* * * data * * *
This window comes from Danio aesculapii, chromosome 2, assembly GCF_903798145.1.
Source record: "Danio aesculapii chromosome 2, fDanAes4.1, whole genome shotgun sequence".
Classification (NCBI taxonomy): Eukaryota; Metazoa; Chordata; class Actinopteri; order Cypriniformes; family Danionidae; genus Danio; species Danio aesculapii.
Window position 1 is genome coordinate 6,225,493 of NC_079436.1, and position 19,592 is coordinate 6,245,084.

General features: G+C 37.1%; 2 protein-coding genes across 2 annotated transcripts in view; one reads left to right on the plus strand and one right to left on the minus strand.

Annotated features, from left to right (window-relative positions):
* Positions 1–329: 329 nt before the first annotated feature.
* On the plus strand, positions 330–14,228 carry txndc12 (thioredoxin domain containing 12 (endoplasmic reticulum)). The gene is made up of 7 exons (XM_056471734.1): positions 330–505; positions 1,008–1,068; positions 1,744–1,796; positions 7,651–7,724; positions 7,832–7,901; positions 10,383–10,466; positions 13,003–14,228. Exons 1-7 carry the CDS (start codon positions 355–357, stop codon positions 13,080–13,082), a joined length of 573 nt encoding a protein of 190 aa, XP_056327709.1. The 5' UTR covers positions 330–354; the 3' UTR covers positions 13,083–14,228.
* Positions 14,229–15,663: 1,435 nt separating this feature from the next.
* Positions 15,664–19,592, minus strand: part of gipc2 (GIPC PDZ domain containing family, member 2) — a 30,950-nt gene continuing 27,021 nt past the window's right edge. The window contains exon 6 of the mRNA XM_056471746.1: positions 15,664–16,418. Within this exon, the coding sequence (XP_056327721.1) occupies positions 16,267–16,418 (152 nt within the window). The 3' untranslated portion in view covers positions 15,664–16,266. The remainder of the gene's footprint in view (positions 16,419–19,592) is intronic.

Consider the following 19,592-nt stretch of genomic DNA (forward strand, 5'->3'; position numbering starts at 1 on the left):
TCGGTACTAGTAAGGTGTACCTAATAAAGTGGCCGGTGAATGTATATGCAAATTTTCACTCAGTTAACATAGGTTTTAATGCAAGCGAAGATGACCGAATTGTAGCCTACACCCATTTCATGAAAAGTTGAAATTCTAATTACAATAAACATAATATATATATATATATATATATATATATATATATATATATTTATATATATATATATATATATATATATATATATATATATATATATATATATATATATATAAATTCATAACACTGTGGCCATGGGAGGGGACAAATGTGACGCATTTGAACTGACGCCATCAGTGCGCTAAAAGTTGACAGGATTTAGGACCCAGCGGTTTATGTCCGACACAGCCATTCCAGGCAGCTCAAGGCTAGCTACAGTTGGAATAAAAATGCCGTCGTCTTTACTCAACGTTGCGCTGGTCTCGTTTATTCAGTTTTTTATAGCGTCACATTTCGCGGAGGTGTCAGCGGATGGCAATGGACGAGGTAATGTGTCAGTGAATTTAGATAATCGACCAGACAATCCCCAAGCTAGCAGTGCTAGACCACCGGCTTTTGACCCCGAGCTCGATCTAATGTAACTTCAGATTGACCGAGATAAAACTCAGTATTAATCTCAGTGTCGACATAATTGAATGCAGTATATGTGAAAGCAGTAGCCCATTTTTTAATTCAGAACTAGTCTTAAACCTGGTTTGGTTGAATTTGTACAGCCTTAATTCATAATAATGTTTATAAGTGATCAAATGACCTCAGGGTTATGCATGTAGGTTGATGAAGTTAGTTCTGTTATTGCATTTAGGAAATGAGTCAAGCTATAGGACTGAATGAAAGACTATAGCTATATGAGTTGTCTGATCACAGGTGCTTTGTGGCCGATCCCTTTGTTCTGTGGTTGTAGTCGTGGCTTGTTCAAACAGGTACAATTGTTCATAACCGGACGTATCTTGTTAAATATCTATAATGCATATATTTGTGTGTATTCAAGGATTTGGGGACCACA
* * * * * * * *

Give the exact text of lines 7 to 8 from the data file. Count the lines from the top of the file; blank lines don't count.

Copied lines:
* Positions 1–329: 329 nt before the first annotated feature.
* On the plus strand, positions 330–14,228 carry txndc12 (thioredoxin domain containing 12 (endoplasmic reticulum)). The gene is made up of 7 exons (XM_056471734.1): positions 330–505; positions 1,008–1,068; positions 1,744–1,796; positions 7,651–7,724; positions 7,832–7,901; positions 10,383–10,466; positions 13,003–14,228. Exons 1-7 carry the CDS (start codon positions 355–357, stop codon positions 13,080–13,082), a joined length of 573 nt encoding a protein of 190 aa, XP_056327709.1. The 5' UTR covers positions 330–354; the 3' UTR covers positions 13,083–14,228.